ASPs (Ancylostoma-secreted proteins like ASP-1 and ASP-2) are associated with the switch from dauer state to parasitism when the hookworm Ancylostoma caninum enters a host. It is envisioned that genes encoding ASPs are generally conserved in parasitic nematodes and could have homologs or orthologs in C. elegans (Bird and Opperman, 1998). The gene asp-1 has a homolog in C. elegans, however, preliminary analyses indicate that there is no obvious homolog of asp-2 in C. elegans suggesting asp-2 has essential parasitic function (Bird and Opperman, 1998).  An asp-2 homolog does exist in the plant parasite Meloidogyne incognita (Ding et al., 2000).

Synteny cloning

Despite the preeminence of C. elegans as a model nematode, it is not the best model of a plant parasite. The strongest efforts to understand the genetics of parasitism have centered on cyst nematodes (Globodera rostochiensis and Heterodera glycines) (Rouppe van der Voort et al., 1994; Dong and Opperman, 1997). A clever approach to circumvent problems with gene-cloning and large divergence is the exploitation of conserved synteny, the colinearity of homologous loci between nematode species (Blaxter, 1998; Bird and Opperman, 1998). Rhabditids (which include C. elegans and cephalobes) and tylenchids (which comprise the vast majority of plant-parasitic nematodes) are sister taxa (Blaxter et al., 1998; Blaxter, 1998). The mapping of synteny will enable predictions about gene positions in plant parasites and cephalobes based on locations of homologous genes in C. elegans (Bird and Opperman, 1998). Sequencing regions around conserved genes (assuming conserved synteny) should unveil genes of interest that show low conservation.

Genome sequencing effort - a precedent

The C. elegans genome effort generated new technology and techniques that have been directly applicable to the sequencing and analysis of other animal and even human genomes. The successful C. elegans system has served as a guide in the development of the soybean cyst nematode as a model plant parasite and energized efforts in other genome projects such as the Filarial Nematode Genome Project for the parasite Brugia malayi which causes elephantiasis in humans (Bird et al., 1999). Future sequencing of genomes of other nematodes (such as the cephalobes), which are phylogenetically closer to the plant parasites than to C. elegans, will be facilitated by the achievements and breakthroughs of the C. elegans genome consortium. Although many parasitism genes may not have obvious homologs in C. elegans, transitive or remnant sequences may be identified in the C. elegans genome if clear homologs of those genes can be found in other bacterial feeders (such as the cephalobes).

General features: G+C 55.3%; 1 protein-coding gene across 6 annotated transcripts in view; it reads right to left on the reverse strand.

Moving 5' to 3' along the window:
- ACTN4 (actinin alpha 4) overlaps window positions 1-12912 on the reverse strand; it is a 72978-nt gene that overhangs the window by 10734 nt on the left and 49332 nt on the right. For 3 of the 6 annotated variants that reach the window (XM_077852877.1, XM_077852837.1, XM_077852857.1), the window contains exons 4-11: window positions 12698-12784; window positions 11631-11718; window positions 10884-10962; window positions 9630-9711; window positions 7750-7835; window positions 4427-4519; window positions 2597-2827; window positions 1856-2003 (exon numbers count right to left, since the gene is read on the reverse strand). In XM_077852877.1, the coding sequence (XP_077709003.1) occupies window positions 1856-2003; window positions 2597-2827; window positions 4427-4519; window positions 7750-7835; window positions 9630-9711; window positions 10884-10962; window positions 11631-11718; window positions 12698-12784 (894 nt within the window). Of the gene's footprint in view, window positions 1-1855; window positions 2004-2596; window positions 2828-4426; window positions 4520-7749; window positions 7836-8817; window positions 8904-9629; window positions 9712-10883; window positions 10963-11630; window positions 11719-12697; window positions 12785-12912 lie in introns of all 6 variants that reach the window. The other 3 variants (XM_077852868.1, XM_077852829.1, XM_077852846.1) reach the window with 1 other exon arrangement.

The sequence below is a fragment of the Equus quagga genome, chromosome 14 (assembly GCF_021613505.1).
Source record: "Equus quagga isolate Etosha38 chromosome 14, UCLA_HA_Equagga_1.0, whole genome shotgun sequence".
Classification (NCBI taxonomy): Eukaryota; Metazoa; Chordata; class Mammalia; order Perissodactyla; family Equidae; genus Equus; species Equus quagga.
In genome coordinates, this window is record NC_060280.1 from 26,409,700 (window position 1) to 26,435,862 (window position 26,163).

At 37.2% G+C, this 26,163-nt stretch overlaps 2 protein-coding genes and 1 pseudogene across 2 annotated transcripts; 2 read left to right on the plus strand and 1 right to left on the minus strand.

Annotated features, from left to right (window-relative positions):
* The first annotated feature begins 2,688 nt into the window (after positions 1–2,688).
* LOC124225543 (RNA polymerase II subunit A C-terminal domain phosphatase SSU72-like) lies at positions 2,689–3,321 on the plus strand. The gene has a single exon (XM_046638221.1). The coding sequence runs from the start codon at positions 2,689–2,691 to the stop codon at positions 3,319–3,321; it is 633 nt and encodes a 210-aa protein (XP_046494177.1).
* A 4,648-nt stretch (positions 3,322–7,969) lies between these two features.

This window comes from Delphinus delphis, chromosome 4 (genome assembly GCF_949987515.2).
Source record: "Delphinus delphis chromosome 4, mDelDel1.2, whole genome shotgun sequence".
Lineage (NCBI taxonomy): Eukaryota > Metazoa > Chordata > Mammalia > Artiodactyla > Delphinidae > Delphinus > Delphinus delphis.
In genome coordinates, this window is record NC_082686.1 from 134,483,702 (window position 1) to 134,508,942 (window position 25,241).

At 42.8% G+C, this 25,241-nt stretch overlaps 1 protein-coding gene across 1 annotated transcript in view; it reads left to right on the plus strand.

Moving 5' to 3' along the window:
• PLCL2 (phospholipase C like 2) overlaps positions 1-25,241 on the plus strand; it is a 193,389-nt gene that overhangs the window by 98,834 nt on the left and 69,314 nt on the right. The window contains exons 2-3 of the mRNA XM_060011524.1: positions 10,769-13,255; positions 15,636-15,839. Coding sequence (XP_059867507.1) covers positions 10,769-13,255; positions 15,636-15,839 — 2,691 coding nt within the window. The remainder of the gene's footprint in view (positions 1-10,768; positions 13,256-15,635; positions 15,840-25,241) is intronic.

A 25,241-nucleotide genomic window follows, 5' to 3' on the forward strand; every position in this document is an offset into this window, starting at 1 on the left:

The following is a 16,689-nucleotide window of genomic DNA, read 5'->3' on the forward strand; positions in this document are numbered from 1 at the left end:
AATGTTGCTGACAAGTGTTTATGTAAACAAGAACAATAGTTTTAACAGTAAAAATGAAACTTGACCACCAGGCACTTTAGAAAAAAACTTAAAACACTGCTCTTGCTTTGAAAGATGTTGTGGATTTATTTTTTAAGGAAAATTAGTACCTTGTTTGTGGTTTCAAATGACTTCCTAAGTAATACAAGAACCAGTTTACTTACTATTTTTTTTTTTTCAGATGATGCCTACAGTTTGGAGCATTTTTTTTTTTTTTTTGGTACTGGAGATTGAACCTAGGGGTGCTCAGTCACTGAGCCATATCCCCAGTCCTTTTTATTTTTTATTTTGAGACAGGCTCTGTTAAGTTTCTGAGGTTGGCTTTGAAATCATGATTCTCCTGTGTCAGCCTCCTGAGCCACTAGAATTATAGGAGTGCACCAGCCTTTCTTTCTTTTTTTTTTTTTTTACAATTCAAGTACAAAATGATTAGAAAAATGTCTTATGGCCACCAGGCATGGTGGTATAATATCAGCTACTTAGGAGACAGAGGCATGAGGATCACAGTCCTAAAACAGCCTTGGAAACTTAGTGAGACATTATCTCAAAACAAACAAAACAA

Evolution of plant parasitism

Plant nematology will benefit from immediate investigation of the evolution of plant parasitism in the nematode using the C. elegans sequence as a starting framework to analyze or predict pathways of transcriptional regulation of orthologs (genes of different species with functional similarity that can be traced to a common ancestor). Most of the core biological functions (RNA and DNA metabolism, protein folding, trafficking, degradation, and intermediary metabolism) of the eukaryotes C. elegans and yeast S. cerevisiae appear to be orchestrated by orthologous proteins (Chervitz et al., 1998). As more sequence information is obtained for plant-parasitic nematodes, the main interests of plant nematologists will shift from shared core functions within C. elegans to functions characteristic of plant parasitism. Although entire proteins may not be conserved, high domain conservation may exist and so identification of both shared domains and unique domain combinations should provide insights into functional divergence between C. elegans (free-living) and plant-parasitic forms. Since the evolutionary divergence between yeast, C. elegans and humans does not prevent or interfere with finding of orthologs and shared domains (Chervitz et al., 1998), it is envisaged that functional annotations for a future plant-parasitic nematode DNA sequence will be very reliable. A recent hypothesis for the evolution of plant parasitism suggest that, since parasitism genes in plant-parasitic nematodes (such as cellulases) are similar to microbial genes, plant parasitism genes were acquired through horizontal gene transfer (Davis et al., 2000). Acquisition of such genes could have been through incorporation of endosymbiont nonphotosynthetic bacteria or protista into progenitor bacterial-feeding nematodes (such as the cephalobes). There is molecular phylogenetic evidence suggesting plant-parasitic nematodes are closer to cephalobes than to bacterial-feeders such C. elegans (Blaxter et al., 1998).